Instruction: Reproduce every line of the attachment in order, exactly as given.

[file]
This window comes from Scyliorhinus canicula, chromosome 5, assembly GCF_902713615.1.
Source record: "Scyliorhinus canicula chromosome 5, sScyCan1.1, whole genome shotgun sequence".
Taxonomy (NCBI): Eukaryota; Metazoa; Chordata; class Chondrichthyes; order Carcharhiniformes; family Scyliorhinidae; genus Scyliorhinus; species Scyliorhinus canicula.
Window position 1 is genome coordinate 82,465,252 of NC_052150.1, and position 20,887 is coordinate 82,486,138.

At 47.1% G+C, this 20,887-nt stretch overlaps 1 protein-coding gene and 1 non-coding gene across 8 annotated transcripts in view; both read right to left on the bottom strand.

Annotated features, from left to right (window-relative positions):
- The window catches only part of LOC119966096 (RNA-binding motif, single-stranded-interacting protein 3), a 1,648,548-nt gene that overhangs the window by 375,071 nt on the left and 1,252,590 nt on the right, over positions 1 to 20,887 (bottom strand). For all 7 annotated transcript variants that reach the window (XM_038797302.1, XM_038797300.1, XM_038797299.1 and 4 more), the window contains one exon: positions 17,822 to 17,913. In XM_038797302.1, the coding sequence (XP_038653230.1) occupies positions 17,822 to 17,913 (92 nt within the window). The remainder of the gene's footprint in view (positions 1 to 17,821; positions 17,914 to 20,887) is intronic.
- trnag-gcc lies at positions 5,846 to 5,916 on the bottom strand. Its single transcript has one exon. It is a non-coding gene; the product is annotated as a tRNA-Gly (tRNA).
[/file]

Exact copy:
This window comes from Scyliorhinus canicula, chromosome 5, assembly GCF_902713615.1.
Source record: "Scyliorhinus canicula chromosome 5, sScyCan1.1, whole genome shotgun sequence".
Taxonomy (NCBI): Eukaryota; Metazoa; Chordata; class Chondrichthyes; order Carcharhiniformes; family Scyliorhinidae; genus Scyliorhinus; species Scyliorhinus canicula.
Window position 1 is genome coordinate 82,465,252 of NC_052150.1, and position 20,887 is coordinate 82,486,138.

At 47.1% G+C, this 20,887-nt stretch overlaps 1 protein-coding gene and 1 non-coding gene across 8 annotated transcripts in view; both read right to left on the bottom strand.

Annotated features, from left to right (window-relative positions):
- The window catches only part of LOC119966096 (RNA-binding motif, single-stranded-interacting protein 3), a 1,648,548-nt gene that overhangs the window by 375,071 nt on the left and 1,252,590 nt on the right, over positions 1 to 20,887 (bottom strand). For all 7 annotated transcript variants that reach the window (XM_038797302.1, XM_038797300.1, XM_038797299.1 and 4 more), the window contains one exon: positions 17,822 to 17,913. In XM_038797302.1, the coding sequence (XP_038653230.1) occupies positions 17,822 to 17,913 (92 nt within the window). The remainder of the gene's footprint in view (positions 1 to 17,821; positions 17,914 to 20,887) is intronic.
- trnag-gcc lies at positions 5,846 to 5,916 on the bottom strand. Its single transcript has one exon. It is a non-coding gene; the product is annotated as a tRNA-Gly (tRNA).